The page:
A study undertaken by researchers at the University of Dundee explains to move away from the ‘one-size fits all’ care approach to transform care for individuals with type 2 diabetes.
Experts at the School of Medicine, University of Dundee worked with the University of Exeter to establish a means to determine how patients of type 2 diabetes are different from each other, and how clinical difference between them affects their response to treatment and long-term risks.
The study involved analysing data of more than 23,000 individuals with type 2 diabetes, and used it to develop a new method to understand how much people with type 2 diabetes are different from each other based on nine clinical traits.
The research undertaken by the Madras Diabetes Research Foundation is published in Nature Medicine.
Clinically, it requires to move away from one-size fits all approach for the management of people with type 2 diabetes with more precise care.
Importantly, the study explains how individuals with type 2 diabetes can be treated and illustrated in an intuitive manner the key reasons they have the condition, and use it to manage it better for reduced individual risks. For example, if three women are diagnosed with type 2 diabetes at the age of 60, possibly only one may be overweight and have developed the condition due to decreased insulin production from the pancreas. This will be related to low growth of diabetes and lower risk of complications.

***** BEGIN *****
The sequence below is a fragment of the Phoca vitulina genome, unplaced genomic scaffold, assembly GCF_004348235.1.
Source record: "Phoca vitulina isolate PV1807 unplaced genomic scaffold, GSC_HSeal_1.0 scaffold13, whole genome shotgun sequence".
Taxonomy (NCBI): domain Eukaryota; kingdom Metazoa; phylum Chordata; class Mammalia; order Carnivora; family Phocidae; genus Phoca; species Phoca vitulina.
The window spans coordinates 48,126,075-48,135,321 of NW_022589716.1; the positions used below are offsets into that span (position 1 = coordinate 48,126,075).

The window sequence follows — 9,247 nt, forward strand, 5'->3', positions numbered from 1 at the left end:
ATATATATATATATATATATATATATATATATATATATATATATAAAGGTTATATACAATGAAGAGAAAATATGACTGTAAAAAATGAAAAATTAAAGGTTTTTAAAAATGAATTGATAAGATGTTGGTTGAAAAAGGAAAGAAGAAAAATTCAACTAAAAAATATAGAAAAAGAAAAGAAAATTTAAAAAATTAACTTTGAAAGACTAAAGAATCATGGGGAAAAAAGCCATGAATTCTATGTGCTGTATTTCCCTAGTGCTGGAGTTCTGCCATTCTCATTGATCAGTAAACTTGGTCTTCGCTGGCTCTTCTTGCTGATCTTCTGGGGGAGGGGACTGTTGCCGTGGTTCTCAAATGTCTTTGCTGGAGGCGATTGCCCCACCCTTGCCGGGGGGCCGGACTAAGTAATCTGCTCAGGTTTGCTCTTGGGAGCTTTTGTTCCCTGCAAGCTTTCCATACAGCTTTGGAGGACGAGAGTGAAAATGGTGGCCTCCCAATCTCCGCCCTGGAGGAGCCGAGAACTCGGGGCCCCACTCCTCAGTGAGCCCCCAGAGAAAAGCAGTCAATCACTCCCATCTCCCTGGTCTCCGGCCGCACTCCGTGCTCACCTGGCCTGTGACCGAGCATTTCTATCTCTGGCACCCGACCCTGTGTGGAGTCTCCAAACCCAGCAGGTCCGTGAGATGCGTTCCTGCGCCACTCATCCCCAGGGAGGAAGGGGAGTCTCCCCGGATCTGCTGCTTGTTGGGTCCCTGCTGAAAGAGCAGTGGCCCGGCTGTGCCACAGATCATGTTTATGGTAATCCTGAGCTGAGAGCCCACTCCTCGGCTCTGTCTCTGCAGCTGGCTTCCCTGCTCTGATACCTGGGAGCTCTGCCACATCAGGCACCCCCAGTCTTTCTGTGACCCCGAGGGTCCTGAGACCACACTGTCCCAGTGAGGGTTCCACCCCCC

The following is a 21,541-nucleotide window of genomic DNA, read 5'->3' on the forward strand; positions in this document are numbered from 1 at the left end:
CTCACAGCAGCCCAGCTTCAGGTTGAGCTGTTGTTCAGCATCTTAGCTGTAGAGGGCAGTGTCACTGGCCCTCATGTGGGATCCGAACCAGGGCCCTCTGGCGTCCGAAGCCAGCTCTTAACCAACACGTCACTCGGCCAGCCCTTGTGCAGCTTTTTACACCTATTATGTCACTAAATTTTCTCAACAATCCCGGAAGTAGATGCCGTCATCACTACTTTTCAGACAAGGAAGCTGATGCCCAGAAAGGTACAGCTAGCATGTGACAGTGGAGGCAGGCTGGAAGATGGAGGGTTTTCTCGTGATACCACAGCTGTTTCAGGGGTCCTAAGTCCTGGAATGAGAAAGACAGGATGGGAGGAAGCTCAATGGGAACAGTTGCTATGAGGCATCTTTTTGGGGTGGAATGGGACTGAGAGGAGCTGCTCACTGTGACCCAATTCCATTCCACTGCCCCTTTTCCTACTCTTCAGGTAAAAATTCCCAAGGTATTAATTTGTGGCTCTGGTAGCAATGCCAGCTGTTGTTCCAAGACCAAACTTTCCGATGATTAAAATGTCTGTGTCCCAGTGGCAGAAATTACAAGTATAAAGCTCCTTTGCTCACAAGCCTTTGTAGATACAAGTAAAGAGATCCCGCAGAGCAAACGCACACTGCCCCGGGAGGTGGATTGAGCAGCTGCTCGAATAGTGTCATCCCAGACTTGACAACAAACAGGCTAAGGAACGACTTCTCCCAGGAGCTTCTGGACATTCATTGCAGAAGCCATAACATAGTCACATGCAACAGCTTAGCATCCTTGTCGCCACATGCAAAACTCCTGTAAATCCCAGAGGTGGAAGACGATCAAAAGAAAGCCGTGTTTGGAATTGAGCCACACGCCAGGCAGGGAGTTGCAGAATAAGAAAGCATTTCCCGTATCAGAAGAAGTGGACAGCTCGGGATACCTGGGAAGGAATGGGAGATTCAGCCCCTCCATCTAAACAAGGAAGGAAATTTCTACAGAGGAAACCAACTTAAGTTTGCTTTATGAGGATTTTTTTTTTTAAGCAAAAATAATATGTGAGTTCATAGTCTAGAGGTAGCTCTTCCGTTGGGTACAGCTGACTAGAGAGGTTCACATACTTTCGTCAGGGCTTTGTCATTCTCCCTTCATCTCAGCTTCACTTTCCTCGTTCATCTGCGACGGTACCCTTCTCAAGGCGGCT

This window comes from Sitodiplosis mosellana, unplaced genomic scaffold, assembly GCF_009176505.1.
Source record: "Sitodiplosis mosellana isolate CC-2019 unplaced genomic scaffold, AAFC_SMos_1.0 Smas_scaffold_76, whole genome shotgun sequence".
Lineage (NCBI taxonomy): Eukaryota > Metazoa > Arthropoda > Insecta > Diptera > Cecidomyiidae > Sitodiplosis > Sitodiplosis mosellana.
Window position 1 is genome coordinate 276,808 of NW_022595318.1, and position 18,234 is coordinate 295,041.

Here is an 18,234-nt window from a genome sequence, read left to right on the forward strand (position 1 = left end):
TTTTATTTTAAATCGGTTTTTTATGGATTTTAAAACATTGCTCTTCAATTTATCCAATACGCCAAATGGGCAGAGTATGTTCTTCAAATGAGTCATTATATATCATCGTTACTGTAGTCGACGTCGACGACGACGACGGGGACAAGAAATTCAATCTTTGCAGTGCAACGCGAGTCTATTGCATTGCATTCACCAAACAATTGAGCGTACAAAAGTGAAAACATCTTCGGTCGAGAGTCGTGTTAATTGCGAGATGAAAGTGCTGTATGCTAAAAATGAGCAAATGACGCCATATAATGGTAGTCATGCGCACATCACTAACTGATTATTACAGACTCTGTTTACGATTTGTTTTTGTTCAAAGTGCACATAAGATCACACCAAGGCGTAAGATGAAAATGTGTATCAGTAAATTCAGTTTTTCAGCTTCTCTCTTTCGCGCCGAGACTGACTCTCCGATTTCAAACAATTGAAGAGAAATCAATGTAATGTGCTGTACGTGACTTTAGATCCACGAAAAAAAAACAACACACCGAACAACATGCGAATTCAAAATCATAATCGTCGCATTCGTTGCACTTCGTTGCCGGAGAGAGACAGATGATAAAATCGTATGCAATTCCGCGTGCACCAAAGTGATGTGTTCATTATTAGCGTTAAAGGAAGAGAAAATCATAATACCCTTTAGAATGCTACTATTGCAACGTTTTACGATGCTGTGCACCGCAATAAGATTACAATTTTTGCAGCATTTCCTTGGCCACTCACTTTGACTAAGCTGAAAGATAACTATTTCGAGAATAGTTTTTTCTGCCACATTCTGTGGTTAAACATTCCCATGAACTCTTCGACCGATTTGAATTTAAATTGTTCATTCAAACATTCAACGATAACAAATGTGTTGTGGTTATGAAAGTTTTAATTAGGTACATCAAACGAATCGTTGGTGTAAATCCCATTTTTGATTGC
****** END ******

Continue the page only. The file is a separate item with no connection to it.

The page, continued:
On the other hand, the second patient particularly may have high blood pressure and be more vulnerable to eye complications.
Lastly, the third patient may be obese with high blood fats and show more resistance fir effects of insulin, implying to be at higher risk of heart disease.